Terra Foundation-supported Events

Terra Collection Initiative: Gallery Installation

A major painting by Thomas Moran from the Terra Foundation for American Art Collection is on loan  to the Ashmolean Museum of Art & Archaeology at the University of Oxford. Autumn Afternoon, the Wissahickon is exhibited in the permanent collection galleries devoted to British landscape painting of the 19th century. In the galleries, works by J. M. W. Turner, John Constable, and Samuel Palmer provide historical and artistic context for Moran’s painting, which was created just two years after the American artist’s visit to the UK.

This painting is on loan in conjunction with the Terra Foundation Visiting Professorships at the University of Oxford. This work will be on view from March 2019 through 2020.

For more information visit: http://www.ashmolean.org/

Thomas Moran, Autumn Afternoon, the Wissahickon, 1864, oil on canvas, 30 1/4 x 45 1/4 in. (76.8 x 114.9 cm), Terra Foundation for American Art, Daniel J. Terra Collection, 1999.99
Terra Collection Initiative: Gallery Installation

Since April 2005, the Terra Foundation of American Art has loaned works for display to the Department of American Art at the Art Institute of Chicago (AIC). Works from the collection of the Terra Foundation and works from the Art Institute of Chicago are located together in a suite of galleries, together providing one of the nation’s most comprehensive presentations of American art.
This installation is ongoing, January 2020 to December 2020.

For more information, please visit: http://www.artic.edu/

Fitz Henry Lane, Brace’s Rock, Brace’s Cove, 1864, oil on canvas, 10 1/4 x 15 1/4 in. (26.0 x 38.7 cm), Terra Foundation for American Art, Daniel J. Terra Collection, 1999.83
Online Dialogue: “Walker Evans and Renewals of American Documentary”

In this dialogue organized by the Terra Foundation, Stephanie Schwartz (Associate Professor in American Art, University College London) and Quentin Bajac (Director, Jeu de Paume) will address the legacy of Walker Evans (1903–75) and the renewals of American documentary from the 1960s to the present.

Expanding from her recently published book Walker Evans: No Politics (University of Texas Press, 2020), Stephanie Schwartz will take up the issue of “remakes” as concerns both how the photographer revisited his work throughout his long career, as well as how Evans and documentary reemerged in the 1960s and 1970s through the work of Allan Sekula (1951–2013). Schwartz will address the multiple temporalities of documentary and influence.

Quentin Bajac, curator of the survey exhibition Stephen Shore (Museum of Modern Art, 2017–18), will focus on the fascination that Shore (b. 1947) has always had for Evans’s work. “If I were to say in the photographic world the one person whom I used as a springboard for ideas and a resource to learn from, it was Walker Evans,” Shore asserted in the New York Times in 2004. More than an influence, Shore prefers to characterize his relationship with Evans in another vein, closer to a sentiment (“a kinship”) or a way of being (“the same constitutional type”). Bajac will address the many different facets that this relationship has taken throughout Shore’s career.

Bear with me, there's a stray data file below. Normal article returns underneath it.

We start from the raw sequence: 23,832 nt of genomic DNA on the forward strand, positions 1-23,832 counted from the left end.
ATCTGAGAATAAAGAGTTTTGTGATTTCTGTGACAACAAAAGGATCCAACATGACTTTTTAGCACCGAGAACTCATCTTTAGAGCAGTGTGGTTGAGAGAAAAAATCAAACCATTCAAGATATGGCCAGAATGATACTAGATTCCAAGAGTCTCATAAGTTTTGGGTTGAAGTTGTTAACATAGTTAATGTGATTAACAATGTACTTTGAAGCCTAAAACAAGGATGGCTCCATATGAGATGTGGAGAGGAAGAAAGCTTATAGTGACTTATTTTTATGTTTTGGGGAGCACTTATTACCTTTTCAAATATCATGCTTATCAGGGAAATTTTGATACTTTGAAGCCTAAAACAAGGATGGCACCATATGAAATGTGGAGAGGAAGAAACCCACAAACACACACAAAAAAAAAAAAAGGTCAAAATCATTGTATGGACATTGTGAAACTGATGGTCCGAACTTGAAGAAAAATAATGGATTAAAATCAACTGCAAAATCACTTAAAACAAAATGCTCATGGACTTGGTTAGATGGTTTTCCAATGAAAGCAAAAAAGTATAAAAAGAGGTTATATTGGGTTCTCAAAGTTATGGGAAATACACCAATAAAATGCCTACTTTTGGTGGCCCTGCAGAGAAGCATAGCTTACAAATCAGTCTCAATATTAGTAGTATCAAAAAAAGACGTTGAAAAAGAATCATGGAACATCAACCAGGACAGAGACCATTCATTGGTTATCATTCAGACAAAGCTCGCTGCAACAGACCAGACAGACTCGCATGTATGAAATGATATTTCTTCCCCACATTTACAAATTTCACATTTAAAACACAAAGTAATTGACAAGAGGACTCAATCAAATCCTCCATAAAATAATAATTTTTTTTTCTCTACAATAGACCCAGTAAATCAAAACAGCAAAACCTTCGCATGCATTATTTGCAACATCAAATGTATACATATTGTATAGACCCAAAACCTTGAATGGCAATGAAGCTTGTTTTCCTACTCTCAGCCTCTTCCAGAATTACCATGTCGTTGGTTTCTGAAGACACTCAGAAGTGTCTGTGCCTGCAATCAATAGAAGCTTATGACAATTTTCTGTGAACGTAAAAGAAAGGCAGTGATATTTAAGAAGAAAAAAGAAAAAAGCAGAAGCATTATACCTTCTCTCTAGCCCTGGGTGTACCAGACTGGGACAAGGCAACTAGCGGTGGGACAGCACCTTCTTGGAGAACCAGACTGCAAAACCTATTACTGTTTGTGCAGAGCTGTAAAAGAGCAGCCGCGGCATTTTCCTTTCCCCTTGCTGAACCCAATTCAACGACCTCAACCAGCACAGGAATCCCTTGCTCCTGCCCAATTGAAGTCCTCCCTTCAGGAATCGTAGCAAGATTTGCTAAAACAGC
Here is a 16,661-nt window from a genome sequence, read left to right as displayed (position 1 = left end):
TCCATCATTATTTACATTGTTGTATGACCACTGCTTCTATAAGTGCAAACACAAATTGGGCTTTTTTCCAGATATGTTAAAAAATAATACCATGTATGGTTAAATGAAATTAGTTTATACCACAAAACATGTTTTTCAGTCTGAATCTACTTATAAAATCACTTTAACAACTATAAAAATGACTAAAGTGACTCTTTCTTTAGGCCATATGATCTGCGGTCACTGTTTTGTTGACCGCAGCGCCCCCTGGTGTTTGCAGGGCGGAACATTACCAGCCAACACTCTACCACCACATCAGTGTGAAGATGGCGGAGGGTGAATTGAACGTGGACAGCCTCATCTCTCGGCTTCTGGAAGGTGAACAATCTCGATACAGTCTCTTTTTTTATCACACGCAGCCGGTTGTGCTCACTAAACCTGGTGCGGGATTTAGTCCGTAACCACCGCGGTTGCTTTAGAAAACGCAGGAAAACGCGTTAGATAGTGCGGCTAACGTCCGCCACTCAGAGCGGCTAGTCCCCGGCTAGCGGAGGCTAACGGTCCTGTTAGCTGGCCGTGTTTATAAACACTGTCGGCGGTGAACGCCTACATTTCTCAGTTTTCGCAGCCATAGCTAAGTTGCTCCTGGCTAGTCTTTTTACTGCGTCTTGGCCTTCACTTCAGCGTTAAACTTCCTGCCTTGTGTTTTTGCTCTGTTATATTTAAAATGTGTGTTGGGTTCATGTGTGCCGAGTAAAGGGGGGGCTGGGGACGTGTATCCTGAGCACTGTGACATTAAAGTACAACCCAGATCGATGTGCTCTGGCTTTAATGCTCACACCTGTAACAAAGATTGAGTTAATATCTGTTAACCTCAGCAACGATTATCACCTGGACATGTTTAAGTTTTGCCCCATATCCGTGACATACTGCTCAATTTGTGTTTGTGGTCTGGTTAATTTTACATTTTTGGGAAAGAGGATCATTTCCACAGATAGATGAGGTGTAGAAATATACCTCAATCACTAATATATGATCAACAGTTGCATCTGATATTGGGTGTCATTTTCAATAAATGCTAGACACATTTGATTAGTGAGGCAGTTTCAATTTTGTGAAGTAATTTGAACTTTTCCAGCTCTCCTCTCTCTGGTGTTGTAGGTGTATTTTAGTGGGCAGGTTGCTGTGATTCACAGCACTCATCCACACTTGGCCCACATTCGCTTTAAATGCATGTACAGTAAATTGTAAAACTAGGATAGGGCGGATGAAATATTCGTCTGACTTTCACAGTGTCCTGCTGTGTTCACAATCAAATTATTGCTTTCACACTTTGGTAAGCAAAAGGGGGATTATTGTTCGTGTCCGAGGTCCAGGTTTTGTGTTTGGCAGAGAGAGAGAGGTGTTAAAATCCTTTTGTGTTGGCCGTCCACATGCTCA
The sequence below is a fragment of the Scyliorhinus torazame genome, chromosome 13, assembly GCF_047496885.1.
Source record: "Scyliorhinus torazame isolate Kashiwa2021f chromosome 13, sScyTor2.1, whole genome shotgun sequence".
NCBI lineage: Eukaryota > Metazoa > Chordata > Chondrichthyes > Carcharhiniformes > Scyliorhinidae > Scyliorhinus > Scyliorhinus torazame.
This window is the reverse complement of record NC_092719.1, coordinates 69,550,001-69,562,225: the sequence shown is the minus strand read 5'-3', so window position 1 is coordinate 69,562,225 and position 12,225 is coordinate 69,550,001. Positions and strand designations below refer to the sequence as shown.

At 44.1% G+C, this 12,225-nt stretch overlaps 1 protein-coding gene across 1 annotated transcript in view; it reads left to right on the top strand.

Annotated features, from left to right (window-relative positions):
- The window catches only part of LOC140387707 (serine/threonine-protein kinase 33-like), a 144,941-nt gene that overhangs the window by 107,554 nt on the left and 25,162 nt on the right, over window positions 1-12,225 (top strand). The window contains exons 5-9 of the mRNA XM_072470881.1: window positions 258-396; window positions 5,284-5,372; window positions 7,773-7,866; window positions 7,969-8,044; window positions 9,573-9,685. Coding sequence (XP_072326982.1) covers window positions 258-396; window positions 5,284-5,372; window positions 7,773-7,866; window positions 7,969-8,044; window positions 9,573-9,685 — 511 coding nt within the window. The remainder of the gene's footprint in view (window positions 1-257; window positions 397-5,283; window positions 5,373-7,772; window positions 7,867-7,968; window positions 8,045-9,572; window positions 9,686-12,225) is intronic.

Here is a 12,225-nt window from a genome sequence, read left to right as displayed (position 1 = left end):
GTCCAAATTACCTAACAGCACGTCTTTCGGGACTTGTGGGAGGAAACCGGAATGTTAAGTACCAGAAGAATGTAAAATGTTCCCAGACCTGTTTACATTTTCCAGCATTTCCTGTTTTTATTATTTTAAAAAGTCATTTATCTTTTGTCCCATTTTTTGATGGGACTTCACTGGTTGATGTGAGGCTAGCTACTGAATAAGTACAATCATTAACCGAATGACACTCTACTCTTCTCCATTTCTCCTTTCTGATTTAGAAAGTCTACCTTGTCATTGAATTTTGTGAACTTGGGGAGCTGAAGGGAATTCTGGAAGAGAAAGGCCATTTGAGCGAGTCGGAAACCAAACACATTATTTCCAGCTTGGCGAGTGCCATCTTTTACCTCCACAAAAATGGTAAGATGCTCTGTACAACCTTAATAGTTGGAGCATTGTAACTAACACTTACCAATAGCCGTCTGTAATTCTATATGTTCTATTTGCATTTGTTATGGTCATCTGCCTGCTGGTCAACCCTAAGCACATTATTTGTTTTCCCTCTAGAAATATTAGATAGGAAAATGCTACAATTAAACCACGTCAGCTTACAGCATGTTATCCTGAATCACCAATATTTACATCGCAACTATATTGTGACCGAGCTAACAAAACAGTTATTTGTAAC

Together, the speakers will address and trouble the issue of “influence,” querying what it means for photography and its histories and thinking about the larger question of what Evans and American documentary might mean today.

This event will be held online in English. It is scheduled for 6–7:15 p.m. in Paris (GMT +1), including time for a Q&A with the speakers after their presentations. Reservation is required: https://us02web.zoom.us/webinar/register/4516021673826/WN_KdNDlgC8Qp6IYIlM8oqGhA.

Walker Evans, Houses. Atlanta, Georgia, March 1936. Nitrate negative, 8 x 10 in. (20.3 x 25.4 cm), Library of Congress, Prints & Photographs Division, Farm Security Administration/Office of War Information Black-and-White Negatives, LC-USF342- 008057-A [P&P] LOT 1538
Terra Collection Initiative: Gallery Installation

A major painting by Thomas Moran from the Terra Foundation for American Art Collection is on loan to the Ashmolean Museum of Art & Archaeology at the University of Oxford. Autumn Afternoon, the Wissahickon is exhibited in the permanent collection galleries devoted to British landscape painting of the 19th century. In the galleries, works by J. M. W. Turner, John Constable, and Samuel Palmer provide historical and artistic context for Moran’s painting, which was created just two years after the American artist’s visit to the UK.

This painting is on loan in conjunction with the Terra Foundation Visiting Professorships at the University of Oxford. This work will be on view from March 2019 through 2020.

For more information visit: http://www.ashmolean.org/

Thomas Moran, Autumn Afternoon, the Wissahickon, 1864, oil on canvas, 30 1/4 x 45 1/4 in. (76.8 x 114.9 cm), Terra Foundation for American Art, Daniel J. Terra Collection, 1999.99